The U.S. Manufacturing Sector Is the World’s 10th Largest Economy
Traditional manufacturing has lost a bit of its luster over the years. The spotlight is on new “clean” technologies that embody engineering services as much as they bend metal. In the popular mind, services predominate because the economy has entered a “post-industrial” era. The Great Recession did not help: job losses fell disproportionately upon manufacturing, adding to the erroneous view that almost nothing is made in the United States anymore.
The reality is more nuanced. Manufacturing rebounded from the recession faster than the rest of the economy. The sector is highly profitable and continues to expand. And U.S. industrial wares remain globally competitive, as rising inbound foreign investment testifies.
The product landscape is changing, of course. Some lines of merchandise die when new technologies or changing tastes make them obsolete (think telex machines and typewriters). Others, such as telecommunications equipment and electronics, grow quickly. The bottom line is that the size of the overall manufacturing pie keeps expanding. In the 14 years ending in 2013, industrial production increased more than 30%. In 2013 alone, manufacturers generated almost $2 trillion worth of value-added.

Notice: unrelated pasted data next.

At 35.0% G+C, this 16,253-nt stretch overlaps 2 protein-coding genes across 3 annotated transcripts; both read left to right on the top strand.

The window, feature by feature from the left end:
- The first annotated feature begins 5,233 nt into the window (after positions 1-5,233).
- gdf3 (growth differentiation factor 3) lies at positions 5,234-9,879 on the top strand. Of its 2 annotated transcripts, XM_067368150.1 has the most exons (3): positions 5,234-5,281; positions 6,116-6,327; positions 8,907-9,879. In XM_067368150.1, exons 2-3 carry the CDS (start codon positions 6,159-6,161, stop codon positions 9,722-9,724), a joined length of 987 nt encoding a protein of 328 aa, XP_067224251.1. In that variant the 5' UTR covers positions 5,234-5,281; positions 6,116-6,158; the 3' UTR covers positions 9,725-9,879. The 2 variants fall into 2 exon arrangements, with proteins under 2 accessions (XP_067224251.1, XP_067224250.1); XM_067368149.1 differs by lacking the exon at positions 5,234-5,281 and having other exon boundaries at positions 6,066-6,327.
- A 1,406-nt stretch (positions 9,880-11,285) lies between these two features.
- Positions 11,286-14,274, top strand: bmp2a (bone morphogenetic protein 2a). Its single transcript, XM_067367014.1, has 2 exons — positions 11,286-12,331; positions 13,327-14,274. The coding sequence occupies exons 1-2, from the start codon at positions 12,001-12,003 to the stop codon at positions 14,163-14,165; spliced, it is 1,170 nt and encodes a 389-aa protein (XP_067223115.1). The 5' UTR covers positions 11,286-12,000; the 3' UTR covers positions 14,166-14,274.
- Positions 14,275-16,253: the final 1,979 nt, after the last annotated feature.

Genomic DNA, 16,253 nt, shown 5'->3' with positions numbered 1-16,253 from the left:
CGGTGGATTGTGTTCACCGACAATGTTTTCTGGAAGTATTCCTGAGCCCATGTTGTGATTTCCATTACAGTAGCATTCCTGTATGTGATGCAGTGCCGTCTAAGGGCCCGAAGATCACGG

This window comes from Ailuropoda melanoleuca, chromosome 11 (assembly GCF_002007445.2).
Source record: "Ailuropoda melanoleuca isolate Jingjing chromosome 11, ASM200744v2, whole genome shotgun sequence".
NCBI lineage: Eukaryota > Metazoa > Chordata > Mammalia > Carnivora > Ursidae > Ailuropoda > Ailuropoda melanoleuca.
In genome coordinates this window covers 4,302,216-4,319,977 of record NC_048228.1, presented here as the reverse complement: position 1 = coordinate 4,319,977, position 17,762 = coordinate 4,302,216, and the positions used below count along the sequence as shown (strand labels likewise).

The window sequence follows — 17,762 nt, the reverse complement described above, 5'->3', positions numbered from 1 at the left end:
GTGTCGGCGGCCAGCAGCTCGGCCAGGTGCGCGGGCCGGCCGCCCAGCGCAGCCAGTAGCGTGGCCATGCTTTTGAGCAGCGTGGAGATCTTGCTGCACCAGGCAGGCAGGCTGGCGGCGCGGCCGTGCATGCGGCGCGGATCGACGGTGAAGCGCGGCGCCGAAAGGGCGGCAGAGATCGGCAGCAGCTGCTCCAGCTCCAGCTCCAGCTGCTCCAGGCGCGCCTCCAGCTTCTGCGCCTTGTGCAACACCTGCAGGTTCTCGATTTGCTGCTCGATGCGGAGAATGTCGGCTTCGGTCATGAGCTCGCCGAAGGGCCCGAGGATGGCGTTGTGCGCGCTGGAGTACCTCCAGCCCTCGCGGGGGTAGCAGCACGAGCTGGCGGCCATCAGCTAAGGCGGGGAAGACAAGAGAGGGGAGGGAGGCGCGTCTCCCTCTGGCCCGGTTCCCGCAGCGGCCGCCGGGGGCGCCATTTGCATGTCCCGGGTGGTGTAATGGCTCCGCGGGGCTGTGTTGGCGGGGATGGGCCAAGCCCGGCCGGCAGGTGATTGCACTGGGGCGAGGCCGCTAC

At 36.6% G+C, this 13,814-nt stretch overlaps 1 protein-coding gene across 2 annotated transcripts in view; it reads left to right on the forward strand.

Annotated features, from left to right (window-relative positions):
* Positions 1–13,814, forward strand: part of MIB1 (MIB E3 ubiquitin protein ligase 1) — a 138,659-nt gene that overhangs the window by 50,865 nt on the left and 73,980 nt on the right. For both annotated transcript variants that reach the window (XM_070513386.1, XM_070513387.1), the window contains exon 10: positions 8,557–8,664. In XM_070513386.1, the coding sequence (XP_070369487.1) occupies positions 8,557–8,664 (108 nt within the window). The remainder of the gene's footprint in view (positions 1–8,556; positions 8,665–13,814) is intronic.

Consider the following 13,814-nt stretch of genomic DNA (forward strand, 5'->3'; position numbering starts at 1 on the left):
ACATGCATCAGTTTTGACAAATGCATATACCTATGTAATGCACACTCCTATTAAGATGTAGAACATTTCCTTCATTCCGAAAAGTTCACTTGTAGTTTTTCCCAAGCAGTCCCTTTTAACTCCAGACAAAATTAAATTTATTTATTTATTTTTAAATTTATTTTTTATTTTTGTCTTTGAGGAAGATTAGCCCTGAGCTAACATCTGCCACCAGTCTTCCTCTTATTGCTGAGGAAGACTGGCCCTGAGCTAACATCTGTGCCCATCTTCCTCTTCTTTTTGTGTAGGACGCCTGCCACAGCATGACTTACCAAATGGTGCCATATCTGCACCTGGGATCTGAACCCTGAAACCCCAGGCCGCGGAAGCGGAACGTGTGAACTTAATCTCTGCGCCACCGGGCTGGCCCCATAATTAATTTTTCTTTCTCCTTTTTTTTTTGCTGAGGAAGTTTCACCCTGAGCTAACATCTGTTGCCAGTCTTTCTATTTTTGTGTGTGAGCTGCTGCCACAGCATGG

The United States produces the most goods and services in the world. Emerging economies such as India, Mexico, and Poland have been catching up but remain far behind in GDP per capita. Other highly developed economies—including Germany, Italy, and Japan—have trailed the U.S. in economic performance over the past decade. U.S. manufacturing is larger than the entire economies of India, Canada, and Korea. The sector is so huge that if it were a separate country, it would rank as the 10th largest world economy.